Black Scholes Model
Before we move to different option greeks, let us learn a popular model called ‘The Black Scholes Model’ that is used to calculate option value.
The Black Scholes model, also known as the Black-Scholes-Merton (BSM) model, is a mathematical model for pricing an options contract. The Black-Scholes Merton (BSM) model is a differential equation used to solve for options prices. The model won the Nobel prize in economics. It's used to calculate the theoretical value of options using current stock prices, expected dividends, the option's strike price, expected interest rates, time to expiration and expected volatility.
The formula, developed by three economists—Fischer Black, Myron Scholes and Robert Merton—is perhaps the world's most well-known options pricing model.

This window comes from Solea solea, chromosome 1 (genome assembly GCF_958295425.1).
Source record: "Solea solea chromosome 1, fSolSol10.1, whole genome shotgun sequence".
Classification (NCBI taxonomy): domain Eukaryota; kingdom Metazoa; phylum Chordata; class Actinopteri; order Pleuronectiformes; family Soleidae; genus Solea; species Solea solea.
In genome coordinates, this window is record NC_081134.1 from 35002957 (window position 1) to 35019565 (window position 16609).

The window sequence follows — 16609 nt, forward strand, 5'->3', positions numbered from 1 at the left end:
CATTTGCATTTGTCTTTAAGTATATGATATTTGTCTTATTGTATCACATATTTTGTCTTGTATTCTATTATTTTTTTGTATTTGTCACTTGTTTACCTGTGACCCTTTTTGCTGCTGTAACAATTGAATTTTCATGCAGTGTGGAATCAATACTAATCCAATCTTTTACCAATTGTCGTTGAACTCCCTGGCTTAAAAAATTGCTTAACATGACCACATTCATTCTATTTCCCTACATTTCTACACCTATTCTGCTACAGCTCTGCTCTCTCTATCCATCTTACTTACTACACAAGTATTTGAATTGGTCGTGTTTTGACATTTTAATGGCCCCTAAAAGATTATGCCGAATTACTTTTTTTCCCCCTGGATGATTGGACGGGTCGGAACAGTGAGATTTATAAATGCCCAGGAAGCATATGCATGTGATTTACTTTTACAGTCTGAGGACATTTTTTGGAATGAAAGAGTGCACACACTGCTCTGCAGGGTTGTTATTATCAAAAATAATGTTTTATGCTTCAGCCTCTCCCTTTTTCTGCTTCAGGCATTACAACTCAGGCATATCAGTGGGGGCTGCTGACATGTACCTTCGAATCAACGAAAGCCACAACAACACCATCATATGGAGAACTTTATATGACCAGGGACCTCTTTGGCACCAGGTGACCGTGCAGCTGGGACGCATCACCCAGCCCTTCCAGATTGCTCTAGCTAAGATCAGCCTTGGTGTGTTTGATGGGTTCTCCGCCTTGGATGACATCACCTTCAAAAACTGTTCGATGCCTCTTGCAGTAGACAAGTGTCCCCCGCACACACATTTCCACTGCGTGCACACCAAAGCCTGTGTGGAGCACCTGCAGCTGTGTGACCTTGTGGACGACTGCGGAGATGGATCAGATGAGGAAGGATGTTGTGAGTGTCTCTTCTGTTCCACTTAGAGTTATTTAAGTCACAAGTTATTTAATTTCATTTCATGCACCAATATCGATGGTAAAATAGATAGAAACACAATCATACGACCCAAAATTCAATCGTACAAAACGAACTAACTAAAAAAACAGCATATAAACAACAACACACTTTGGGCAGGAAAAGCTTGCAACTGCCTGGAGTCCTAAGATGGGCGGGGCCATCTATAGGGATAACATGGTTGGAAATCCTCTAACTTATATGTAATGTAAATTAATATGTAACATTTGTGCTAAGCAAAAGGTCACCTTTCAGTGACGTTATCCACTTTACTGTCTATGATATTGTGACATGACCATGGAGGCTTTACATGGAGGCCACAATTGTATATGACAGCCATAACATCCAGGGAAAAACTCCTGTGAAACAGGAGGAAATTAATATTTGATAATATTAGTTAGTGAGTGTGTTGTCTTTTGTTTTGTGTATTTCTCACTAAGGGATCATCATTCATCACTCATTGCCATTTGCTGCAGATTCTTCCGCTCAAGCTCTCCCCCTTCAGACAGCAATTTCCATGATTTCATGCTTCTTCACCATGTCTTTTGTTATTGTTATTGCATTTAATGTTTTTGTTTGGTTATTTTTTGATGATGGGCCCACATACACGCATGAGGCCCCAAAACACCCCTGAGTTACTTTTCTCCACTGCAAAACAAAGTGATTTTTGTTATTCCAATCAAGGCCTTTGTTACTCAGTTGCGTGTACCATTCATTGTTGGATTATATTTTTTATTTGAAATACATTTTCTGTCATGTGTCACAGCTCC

The Black-Scholes model makes certain assumptions:
- The option is European and can only be exercised at expiration.
- No dividends are paid out during the life of the option.
- Markets are efficient (i.e., market movements cannot be predicted).
- There are no transaction costs in buying the option.
- The risk-free rate and volatility of the underlying are known and constant.
- The returns on the underlying asset are normally distributed.
While the original Black-Scholes model didn't consider the effects of dividends paid during the life of the option, the model is frequently adapted to account for dividends by determining the ex-dividend date value of the underlying stock.
The variables are:
p= stock price
s= strike price
t= time to expiry
r= current risk-free interest rate
v= volatility measured by annual standard deviation
ln= natural logarithm
N(x)= cumulative normal density function
The model assumes stock prices follow a lognormal distribution because asset prices cannot be negative (they are bounded by zero).